A wise person once told me, “locks are only to keep out honest people.” We should always be prepared for the worst, even if the worst never happens. What is it they say—”better safe than sorry.” Well, let’s make safe happen.
A few years ago, we were on vacation, driving in the night, an hour away from our next destination. It was really dark (we were out in the middle of nowhere), but we had our brights on, and we were paying really close attention, both of us in the front (the kids were sleeping). Then something popped out of the night. Several somethings. By the time I said something it was too late, and thump, thump our minivan hopped over three wild boar.
Thankfully we weren’t going very fast, but it still messed up the undercarriage of our van pretty badly. No one was hurt, and we were very thankful that all it did was mess up a night’s sleep and cost a little extra to get everything back to normal—but we had no warning at all, and barely any time to react. However, thinking about that moment (and what we could have done better) made us more prepared for the next unforseen scenario.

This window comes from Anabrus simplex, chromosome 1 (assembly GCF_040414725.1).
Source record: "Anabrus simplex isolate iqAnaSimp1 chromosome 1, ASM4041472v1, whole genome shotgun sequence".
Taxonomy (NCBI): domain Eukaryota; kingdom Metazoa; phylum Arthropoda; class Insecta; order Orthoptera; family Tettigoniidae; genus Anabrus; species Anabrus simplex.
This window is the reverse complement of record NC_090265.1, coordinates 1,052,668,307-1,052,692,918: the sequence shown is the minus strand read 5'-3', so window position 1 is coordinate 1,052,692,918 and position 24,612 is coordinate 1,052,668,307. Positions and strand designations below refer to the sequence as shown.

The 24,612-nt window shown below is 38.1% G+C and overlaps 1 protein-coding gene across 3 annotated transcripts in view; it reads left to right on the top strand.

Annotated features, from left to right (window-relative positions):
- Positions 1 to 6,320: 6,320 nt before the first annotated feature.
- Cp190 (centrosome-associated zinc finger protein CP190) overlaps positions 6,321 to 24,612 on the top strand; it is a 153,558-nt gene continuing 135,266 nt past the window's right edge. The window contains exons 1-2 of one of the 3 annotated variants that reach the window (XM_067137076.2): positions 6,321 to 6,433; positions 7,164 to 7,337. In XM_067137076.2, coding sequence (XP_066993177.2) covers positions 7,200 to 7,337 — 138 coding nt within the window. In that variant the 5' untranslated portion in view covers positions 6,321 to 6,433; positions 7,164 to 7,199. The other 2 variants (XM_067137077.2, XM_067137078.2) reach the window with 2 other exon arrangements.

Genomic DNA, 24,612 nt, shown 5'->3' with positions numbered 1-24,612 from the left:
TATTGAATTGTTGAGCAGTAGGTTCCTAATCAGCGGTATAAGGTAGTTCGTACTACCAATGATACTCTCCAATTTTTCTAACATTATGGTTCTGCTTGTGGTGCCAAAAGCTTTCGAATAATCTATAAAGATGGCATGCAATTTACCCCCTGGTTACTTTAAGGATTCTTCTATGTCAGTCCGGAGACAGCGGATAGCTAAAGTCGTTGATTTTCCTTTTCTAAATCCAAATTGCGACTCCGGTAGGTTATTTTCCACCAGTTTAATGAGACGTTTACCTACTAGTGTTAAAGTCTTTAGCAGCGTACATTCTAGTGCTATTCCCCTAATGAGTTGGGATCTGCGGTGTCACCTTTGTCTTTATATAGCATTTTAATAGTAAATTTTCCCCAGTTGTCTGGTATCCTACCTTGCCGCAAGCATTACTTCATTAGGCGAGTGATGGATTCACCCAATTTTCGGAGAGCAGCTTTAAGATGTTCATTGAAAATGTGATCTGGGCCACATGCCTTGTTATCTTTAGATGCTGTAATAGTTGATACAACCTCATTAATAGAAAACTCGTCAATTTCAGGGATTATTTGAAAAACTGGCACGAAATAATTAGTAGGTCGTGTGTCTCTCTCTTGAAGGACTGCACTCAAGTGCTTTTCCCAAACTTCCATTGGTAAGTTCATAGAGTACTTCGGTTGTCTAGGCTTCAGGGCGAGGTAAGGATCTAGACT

It’s hard to see the other side of an emergency when, right now, you have all the time in the world to think and plan what you’ll do in that moment—but without rehearsing it and talking together as a family about your plans, you could be caught in a situation you can’t get out of. That accident could have been a lot worse—if we were driving recklessly (because come on, there was no one around), or if we didn’t have our bright headlights on, or if we had been negligent about maintaining our van. It could have all gone very, very wrong. But as it was, we came out on the other side with just a bit of a wrench in our plans, not in our entire lives.
Though our kids may get fire drill practice at school and us at work, rarely do we talk about, let alone practice, what we’d do at our homes in the event of a fire—even though most fires start in the home. Nationwide Make Safe Happen, with members of the Make Safe Happen Advisory Council, is looking to change that this month with their launch of the first national observance of Home Fire Drill Day. In an effort to make sure even the littlest ones in our family know what to do in the event of an emergency, they’re encouraging all of us to use family games and activities that are geared toward fire safety and prevention to help us be prepared for the worst.
You can visit HomeFireDrillDay.com for more info on how to bring your family in on home fire safety. And if you haven’t already, make sure you get the Make Safe Happen app for incredibly helpful tips about not only home fire safety, but also many other safety hazards families face everyday, and how to solve them. And feel free to ask any questions you might have, we’re here to help! :)